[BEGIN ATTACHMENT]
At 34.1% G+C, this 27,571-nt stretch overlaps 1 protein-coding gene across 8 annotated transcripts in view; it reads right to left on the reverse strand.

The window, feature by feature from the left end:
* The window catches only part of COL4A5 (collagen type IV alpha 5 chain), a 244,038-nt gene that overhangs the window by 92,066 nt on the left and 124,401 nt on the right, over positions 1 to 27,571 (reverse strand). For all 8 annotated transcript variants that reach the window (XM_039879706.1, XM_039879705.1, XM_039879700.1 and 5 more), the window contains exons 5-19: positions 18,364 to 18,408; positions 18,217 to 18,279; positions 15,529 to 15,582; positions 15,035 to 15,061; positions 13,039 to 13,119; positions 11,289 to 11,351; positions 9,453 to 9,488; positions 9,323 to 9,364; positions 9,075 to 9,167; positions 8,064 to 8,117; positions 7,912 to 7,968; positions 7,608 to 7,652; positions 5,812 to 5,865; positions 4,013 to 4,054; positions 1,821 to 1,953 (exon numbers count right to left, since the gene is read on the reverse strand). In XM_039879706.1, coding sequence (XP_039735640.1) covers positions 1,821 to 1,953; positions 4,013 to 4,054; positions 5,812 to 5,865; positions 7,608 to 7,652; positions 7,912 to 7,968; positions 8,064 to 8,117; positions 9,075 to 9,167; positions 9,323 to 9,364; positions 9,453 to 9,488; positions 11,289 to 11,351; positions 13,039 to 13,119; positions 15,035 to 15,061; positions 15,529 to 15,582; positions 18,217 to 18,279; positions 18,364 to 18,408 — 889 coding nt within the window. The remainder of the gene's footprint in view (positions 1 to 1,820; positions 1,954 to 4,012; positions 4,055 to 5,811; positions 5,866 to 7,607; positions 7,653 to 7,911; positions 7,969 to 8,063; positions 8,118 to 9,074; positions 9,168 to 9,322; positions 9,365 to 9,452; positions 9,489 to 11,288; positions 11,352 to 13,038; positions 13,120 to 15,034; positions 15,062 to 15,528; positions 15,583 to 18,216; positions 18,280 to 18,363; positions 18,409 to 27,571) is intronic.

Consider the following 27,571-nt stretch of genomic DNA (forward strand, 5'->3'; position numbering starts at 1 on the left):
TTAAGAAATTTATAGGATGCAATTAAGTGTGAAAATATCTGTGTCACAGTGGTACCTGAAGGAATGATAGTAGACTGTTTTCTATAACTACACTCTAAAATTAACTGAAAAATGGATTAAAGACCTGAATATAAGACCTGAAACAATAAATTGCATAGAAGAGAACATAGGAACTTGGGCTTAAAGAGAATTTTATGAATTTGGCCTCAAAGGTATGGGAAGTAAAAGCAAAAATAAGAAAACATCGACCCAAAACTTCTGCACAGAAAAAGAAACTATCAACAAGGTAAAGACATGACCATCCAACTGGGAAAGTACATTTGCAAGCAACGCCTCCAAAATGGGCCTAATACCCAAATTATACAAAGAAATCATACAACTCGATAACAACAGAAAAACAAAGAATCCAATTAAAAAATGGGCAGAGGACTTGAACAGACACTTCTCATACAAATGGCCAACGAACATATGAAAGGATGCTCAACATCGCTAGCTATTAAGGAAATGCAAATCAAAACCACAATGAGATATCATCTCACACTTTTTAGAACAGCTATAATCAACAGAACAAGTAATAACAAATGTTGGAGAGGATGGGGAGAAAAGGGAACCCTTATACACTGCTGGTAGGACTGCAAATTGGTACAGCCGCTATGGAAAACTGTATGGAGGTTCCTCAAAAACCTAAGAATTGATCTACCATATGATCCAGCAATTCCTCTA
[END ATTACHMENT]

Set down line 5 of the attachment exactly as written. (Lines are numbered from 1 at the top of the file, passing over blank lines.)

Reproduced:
TTAAGAAATTTATAGGATGCAATTAAGTGTGAAAATATCTGTGTCACAGTGGTACCTGAAGGAATGATAGTAGACTGTTTTCTATAACTACACTCTAAAATTAACTGAAAAATGGATTAAAGACCTGAATATAAGACCTGAAACAATAAATTGCATAGAAGAGAACATAGGAACTTGGGCTTAAAGAGAATTTTATGAATTTGGCCTCAAAGGTATGGGAAGTAAAAGCAAAAATAAGAAAACATCGACCCAAAACTTCTGCACAGAAAAAGAAACTATCAACAAGGTAAAGACATGACCATCCAACTGGGAAAGTACATTTGCAAGCAACGCCTCCAAAATGGGCCTAATACCCAAATTATACAAAGAAATCATACAACTCGATAACAACAGAAAAACAAAGAATCCAATTAAAAAATGGGCAGAGGACTTGAACAGACACTTCTCATACAAATGGCCAACGAACATATGAAAGGATGCTCAACATCGCTAGCTATTAAGGAAATGCAAATCAAAACCACAATGAGATATCATCTCACACTTTTTAGAACAGCTATAATCAACAGAACAAGTAATAACAAATGTTGGAGAGGATGGGGAGAAAAGGGAACCCTTATACACTGCTGGTAGGACTGCAAATTGGTACAGCCGCTATGGAAAACTGTATGGAGGTTCCTCAAAAACCTAAGAATTGATCTACCATATGATCCAGCAATTCCTCTA